What happened gives me insight into the nature and impact of trauma and how trauma affects whole health. When someone is traumatized, the effects are not just physical and mental but also spiritual and economic. It can lead to workplace presenteeism [difficulty focusing because of the trauma, so your productivity is affected].
I believe the final stage of the healing process is when you can take the dark cloud of what happened to you and make it something positive. I’m serving on the Governor’s Family Violence Council in Maryland. I use my experience to try to better inform programs and use what I know as a survivor to inform and help other people. What was once a senseless incident that happened to me became something I could turn into actions with a positive purpose.
I manage two groups, on Linkedin and Facebook. The Facebook “Trauma Informed” group has more than 1,300 members (with 3 to 5 new members daily) and is more conversation-oriented. It includes people from as far away as China and Australia. The LinkedIn group has more than 700 members.
What’s the first thing you should do if you’re the victim of a crime? First and foremost, is safety — get with people who can support you. If it’s a rape, go to the hospital. If it’s something else traumatic, report it. More people regret not reporting a crime than reporting it.
How long does it take to overcome the effects of trauma? Everyone heals differently. Sometimes after a year a two, it can seem that everything is back to normal, but then a life change — like getting married, losing a parent, starting a new new job, having an illness — can unearth pieces of healing that you weren’t ready to explore earlier. People heal along their lifespans and in their own time and in their own way.
Is counseling generally effective? I believe counseling can be good, but victims also benefit from connecting with other trauma victims and those who can relate to their experience.
How do victims find one another? When I was attacked, there really weren’t any groups for crime victims.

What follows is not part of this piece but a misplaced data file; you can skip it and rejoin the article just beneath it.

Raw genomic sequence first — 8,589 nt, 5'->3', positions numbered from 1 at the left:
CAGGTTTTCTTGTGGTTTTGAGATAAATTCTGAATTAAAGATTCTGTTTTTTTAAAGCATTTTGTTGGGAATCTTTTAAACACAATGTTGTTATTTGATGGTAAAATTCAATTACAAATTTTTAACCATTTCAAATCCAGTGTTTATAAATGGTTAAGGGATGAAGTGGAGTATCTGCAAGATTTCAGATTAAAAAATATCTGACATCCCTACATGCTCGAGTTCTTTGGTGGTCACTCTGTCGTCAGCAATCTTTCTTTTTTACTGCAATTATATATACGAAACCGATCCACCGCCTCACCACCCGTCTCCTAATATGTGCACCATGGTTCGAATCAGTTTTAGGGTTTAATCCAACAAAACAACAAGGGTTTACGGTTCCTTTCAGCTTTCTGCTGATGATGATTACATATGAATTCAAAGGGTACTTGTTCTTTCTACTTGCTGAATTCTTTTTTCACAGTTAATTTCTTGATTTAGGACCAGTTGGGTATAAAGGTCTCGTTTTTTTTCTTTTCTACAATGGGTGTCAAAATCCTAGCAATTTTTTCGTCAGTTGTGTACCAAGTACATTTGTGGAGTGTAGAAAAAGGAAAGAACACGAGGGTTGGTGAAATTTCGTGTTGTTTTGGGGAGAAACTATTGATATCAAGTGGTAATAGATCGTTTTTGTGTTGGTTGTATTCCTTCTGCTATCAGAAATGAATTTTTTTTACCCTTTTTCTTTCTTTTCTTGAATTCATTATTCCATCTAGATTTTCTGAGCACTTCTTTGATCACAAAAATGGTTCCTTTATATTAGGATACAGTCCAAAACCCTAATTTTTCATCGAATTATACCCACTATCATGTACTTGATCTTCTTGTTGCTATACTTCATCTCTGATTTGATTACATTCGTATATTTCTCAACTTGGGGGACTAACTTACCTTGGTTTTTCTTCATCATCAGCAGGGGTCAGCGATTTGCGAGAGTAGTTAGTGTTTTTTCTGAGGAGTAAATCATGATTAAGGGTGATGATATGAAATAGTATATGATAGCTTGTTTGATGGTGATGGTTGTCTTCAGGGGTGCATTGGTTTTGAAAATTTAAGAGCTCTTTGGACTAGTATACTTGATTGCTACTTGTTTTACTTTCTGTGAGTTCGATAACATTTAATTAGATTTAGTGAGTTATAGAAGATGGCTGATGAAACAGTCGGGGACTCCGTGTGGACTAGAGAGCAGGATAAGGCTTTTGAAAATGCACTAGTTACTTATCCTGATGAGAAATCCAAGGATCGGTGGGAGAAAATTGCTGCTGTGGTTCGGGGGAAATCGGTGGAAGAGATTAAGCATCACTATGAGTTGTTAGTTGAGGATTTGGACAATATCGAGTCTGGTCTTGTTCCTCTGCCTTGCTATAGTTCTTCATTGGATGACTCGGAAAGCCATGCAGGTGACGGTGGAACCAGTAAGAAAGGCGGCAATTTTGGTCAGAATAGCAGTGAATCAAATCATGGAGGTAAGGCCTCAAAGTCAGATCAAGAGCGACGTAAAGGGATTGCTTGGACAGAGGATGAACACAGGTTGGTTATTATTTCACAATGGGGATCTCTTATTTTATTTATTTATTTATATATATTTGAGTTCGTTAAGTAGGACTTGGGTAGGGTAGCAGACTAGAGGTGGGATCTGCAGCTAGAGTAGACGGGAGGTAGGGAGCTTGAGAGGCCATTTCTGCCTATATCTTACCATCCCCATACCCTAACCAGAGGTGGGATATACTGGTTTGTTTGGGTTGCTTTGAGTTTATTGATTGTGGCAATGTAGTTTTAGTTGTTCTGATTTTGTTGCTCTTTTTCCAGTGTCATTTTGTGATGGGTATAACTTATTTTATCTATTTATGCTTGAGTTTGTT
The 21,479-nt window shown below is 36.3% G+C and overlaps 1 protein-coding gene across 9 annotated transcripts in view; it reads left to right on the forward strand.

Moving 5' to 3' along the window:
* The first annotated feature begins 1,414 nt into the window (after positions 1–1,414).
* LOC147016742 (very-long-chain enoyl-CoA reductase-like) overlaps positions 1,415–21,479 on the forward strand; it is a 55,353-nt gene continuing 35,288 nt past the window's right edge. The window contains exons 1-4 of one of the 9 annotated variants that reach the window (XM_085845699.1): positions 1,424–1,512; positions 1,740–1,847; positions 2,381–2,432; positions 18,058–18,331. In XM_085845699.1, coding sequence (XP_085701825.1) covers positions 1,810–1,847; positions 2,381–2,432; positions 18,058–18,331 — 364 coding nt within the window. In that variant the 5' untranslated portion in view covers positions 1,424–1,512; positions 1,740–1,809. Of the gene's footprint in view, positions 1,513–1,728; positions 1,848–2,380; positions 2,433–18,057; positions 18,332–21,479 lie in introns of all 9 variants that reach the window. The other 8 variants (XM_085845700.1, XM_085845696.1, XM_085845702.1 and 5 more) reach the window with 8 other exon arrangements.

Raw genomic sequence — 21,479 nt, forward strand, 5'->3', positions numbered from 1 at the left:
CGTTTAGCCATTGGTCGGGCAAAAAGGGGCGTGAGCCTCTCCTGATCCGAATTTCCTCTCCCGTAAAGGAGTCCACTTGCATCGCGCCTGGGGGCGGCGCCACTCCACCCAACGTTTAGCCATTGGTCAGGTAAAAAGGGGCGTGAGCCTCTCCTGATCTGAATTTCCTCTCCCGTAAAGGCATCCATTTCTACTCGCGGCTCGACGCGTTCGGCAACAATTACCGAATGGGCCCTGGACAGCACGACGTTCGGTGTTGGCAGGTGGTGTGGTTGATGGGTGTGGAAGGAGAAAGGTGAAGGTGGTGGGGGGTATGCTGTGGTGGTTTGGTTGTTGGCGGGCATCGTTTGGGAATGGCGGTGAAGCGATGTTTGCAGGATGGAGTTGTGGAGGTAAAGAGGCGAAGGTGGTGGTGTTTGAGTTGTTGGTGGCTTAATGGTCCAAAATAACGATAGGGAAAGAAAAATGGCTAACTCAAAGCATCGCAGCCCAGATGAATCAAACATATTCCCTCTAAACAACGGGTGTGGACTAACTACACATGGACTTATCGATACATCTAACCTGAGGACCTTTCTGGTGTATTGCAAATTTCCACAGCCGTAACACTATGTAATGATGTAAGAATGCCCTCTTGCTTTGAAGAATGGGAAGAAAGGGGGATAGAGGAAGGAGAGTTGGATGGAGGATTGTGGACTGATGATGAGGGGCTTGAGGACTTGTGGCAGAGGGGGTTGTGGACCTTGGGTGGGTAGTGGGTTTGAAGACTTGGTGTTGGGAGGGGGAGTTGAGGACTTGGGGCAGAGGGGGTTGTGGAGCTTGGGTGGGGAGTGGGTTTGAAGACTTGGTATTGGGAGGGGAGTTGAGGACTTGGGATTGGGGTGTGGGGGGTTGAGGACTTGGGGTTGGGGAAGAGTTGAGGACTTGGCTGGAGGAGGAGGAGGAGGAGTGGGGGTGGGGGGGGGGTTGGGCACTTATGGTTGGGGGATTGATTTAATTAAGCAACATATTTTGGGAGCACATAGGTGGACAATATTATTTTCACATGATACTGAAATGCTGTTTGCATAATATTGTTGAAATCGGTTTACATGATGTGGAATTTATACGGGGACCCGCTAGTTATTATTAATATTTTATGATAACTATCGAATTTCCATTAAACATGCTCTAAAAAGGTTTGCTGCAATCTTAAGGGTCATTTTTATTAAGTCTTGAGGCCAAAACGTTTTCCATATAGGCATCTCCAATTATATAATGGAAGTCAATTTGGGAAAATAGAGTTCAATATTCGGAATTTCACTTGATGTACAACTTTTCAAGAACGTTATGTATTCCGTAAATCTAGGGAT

Now with social media, it’s easier. Sometimes a victim can use a different name to protect privacy. We now have a deeper understanding of the nature of trauma. I see more state and grass-roots level opportunities to have discussions on crime and trauma in the community, so that heightens awareness.
Does it take longer for children to recover? It can be different for kids and adults. Kaiser and the CDC did an Adverse Childhood Experiences study some years ago. We know from the study that, although one event can have a big effect, children can be resilient. But if it’s happening again and again, it can ultimately affect a person’s life span.
How can children heal from trauma? They need at least one supportive and safe person and a safe space to heal. The research has really informed what’s being done with schools. For example, 15 years ago, if a child wouldn’t sit in her chair, it was because she’s a bad child. Now, we’re not asking about what’s wrong with this kid but rather what’s happening with this kid and what are they trying to tell me. If things are volatile at home, it makes sense that school would be a place a child would let it out. This is where we would see the school-to-prison pipeline. Now we’re in a different place and can use trauma-informed approaches to help and provide interventions.